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SURF  |   June 2019
Osteopathic Cranial Manipulative Medicine and the Blood-Brain Barrier: A Mechanistic Approach to Alzheimer Prevention
Author Notes
  • From the Rowan University School of Osteopathic Medicine in Stratford, New Jersey. 
  • Financial Disclosures: None reported. 
  • Support: None reported. 
  •  *Address correspondence to Lauren J. Crispino, OMS II, Rowan University School of Osteopathic Medicine, 1 Medical Center Dr, Stratford, NJ 08084-1500. Email: crispinol2@rowan.edu
     
Article Information
Geriatric Medicine / Neuromusculoskeletal Disorders / Preventive Medicine
SURF   |   June 2019
Osteopathic Cranial Manipulative Medicine and the Blood-Brain Barrier: A Mechanistic Approach to Alzheimer Prevention
The Journal of the American Osteopathic Association, June 2019, Vol. 119, e25-e28. doi:https://doi.org/10.7556/jaoa.2019.070
The Journal of the American Osteopathic Association, June 2019, Vol. 119, e25-e28. doi:https://doi.org/10.7556/jaoa.2019.070
Abstract

Recent studies have demonstrated that blood-brain barrier (BBB) dysfunction may be implicated in the pathogenesis of Alzheimer disease, thus establishing a link between disease manifestation and compromised neurovasculature. The authors identify relationships between Alzheimer disease and BBB breakdown, the response of the BBB to increased cerebral blood flow and shear stress, and the impact of osteopathic cranial manipulative medicine on cerebrovascular hemodynamics. They propose and review a rationale for future research to evaluate osteopathic cranial manipulative medicine as a preventive treatment for patients with illnesses of neurovascular origin.

More than 4.7 million people in the United States currently live with Alzheimer disease (AD), and it is anticipated that the majority of these people will experience loss of independence and death within 4 to 8 years after diagnosis.1 As the sixth leading cause of death in the United States,2 more than 64,000 people aged 65 to 74 years, 173,000 people aged 75 to 84 years, and 243,000 people aged 85 years or older receive a diagnosis of AD each year.3 The mortality rate from AD increased by 123% from 2000 to 2015, a telling reminder that the success rate of drug development for treatment and prevention of AD remains inadequate4; therefore, increased emphasis must be placed on novel approaches to manage and prevent this condition.5 Studies have demonstrated that blood-brain barrier (BBB) dysfunction may be implicated in AD pathogenesis, thus establishing a link between AD and compromised neurovasculature.6,7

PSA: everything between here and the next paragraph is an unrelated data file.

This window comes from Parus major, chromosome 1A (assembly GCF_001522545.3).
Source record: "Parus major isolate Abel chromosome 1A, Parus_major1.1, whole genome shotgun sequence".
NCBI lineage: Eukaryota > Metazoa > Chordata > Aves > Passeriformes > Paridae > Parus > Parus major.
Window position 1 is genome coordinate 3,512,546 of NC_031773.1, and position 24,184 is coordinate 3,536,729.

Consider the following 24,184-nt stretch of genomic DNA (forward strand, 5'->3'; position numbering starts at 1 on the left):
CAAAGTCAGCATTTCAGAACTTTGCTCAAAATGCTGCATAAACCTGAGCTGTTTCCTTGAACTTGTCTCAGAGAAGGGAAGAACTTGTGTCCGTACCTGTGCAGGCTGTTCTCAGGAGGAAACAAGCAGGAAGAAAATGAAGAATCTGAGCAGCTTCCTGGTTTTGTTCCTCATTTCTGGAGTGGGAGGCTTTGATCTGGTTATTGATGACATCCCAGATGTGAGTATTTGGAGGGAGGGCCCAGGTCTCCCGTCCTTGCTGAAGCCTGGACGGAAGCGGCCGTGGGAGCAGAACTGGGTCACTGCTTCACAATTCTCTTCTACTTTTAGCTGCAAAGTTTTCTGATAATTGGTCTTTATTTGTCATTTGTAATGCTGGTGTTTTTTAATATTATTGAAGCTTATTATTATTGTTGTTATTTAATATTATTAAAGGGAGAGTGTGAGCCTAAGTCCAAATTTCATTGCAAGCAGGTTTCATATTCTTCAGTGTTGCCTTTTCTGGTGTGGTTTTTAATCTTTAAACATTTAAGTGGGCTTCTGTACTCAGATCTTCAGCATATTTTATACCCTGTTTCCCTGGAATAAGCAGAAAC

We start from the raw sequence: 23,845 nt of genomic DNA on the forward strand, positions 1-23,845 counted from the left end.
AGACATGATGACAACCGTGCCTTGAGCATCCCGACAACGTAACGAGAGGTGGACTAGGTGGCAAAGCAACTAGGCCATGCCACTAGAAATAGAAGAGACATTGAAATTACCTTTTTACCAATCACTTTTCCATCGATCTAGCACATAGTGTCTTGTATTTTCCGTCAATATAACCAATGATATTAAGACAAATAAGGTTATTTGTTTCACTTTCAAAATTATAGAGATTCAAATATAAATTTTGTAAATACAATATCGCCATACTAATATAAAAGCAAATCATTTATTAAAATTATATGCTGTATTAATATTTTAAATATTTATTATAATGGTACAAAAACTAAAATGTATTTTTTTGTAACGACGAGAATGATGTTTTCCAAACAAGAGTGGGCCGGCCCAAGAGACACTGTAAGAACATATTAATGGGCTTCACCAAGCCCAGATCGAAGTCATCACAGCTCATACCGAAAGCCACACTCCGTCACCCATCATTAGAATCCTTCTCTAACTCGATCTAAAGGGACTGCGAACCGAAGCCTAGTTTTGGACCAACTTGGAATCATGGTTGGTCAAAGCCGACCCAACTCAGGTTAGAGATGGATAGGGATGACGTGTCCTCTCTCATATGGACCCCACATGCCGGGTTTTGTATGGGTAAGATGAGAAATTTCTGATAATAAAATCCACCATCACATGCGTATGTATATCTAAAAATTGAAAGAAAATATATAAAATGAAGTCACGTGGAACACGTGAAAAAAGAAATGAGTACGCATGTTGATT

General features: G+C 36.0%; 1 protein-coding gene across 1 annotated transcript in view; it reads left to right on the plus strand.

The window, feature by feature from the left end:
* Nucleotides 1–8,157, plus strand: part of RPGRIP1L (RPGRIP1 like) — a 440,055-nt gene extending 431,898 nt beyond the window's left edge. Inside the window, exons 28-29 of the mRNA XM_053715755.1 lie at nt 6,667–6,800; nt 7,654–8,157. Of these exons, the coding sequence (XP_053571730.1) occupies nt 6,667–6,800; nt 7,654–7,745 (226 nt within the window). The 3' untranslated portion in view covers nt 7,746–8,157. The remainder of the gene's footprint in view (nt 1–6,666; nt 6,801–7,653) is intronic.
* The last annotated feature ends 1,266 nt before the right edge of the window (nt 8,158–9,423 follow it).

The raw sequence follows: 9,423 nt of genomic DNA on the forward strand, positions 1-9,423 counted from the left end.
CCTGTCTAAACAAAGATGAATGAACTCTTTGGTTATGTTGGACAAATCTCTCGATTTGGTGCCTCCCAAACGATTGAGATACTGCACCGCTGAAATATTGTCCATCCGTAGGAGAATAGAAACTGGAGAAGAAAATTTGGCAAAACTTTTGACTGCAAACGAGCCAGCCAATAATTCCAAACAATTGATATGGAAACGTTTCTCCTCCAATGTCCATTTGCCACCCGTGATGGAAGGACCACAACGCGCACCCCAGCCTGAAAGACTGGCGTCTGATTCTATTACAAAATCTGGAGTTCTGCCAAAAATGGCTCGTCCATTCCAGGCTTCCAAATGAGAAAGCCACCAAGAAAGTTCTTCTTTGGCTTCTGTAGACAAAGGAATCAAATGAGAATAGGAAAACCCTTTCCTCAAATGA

Based on this literature review, we propose the novel idea that although osteopathic manipulative treatment (OMT) has not traditionally been considered a preventive treatment modality for neurologic disorders, osteopathic cranial manipulative medicine (OCMM) should be evaluated as a potential preventive treatment for patients with illnesses with neurovascular origin, such as AD. 
Literature Review
Current literature about OMT was identified by means of a literature search, with particular emphasis given to the OCMM compression of the fourth ventricle (CV-4) technique. Relevant publications relating to the pathogenesis and management of AD prompted additional searches to identify the relationship between AD and BBB breakdown, the response of the BBB to increased cerebral blood flow (CBF) and shear stress, and the impact of OCMM on cerebrovascular hemodynamics. PubMed search keywords included OCMM, compression of the 4th ventricle, Alzheimer disease, cerebral blood flow, shear stress, and blood brain barrier. 
Literature Findings
Osteopathic Cranial Manipulative Medicine
Osteopathic manipulative medicine uses a variety of manual techniques to enhance range of motion, improve lymphatic flow, and reduce pain associated with musculoskeletal and visceral dysfunction.8 Currently, OMT is used to promote patient self-healing capabilities and to address somatic dysfunction, defined as “impaired or altered function of related components of the somatic system: skeletal, arthrodial and myofascial structures related to neural and/or vascular elements that might underlie pathophysiologic conditions.”9 One subset of osteopathic techniques, OCMM, has its basis in the idea that respiratory motion triggers the movement of brain mass, dural membranes, cerebrospinal fluid, and cranial bones, which manifest as a detectable cranial rhythmic impulse (CRI).10 One common OCMM technique, CV-4, modulates cerebrovascular hemodynamics and may mediate sympathetic and parasympathetic autonomic activity. To perform this technique, the physician cradles the patient's head such that the physician's thenar eminences are in direct contact with the squamous area of the patient's occipital bone. While applying medial pressure on the lateral angles of the occiput, the physician evaluates the flexion and extension of the cranial bones while monitoring for the CRI.11 This technique reduces the volume of the fourth ventricle and redistributes the cerebrospinal fluid within it, ultimately leading to a downstream increase in CBF.12 
Link Between AD and the BBB
Studies strongly suggest a positive link between a decrease in cerebrovascular integrity and the development of AD and dementia.13 The literature on postmortem findings of atherosclerotic plaques in the circle of Willis, which tend to be markedly more severe in patients with AD or vascular dementia, indicates a direct association between poor cardiovascular health, brain vascular perfusion, and cognitive decline.14 Additionally, the findings of the Rotterdam study15 established proportionality between cognitive decline and reduced CBF velocity. 
The blood is a major reservoir for amyloid ß (Aß) peptides, proteins associated with AD that deposit within the hippocampus, cerebral cortex, and basal forebrain.16 Postmortem examination of human sera and AD brains has also found a widespread presence of autoantibodies to aggregated Aß protein.17 These Aß peptides and their antibodies must cross the BBB to infiltrate the brain, strongly suggesting that BBB deterioration plays a key role in the manifestation of AD. 
These findings imply that taking measures to strengthen the integrity of the BBB may reduce the risk of AD.18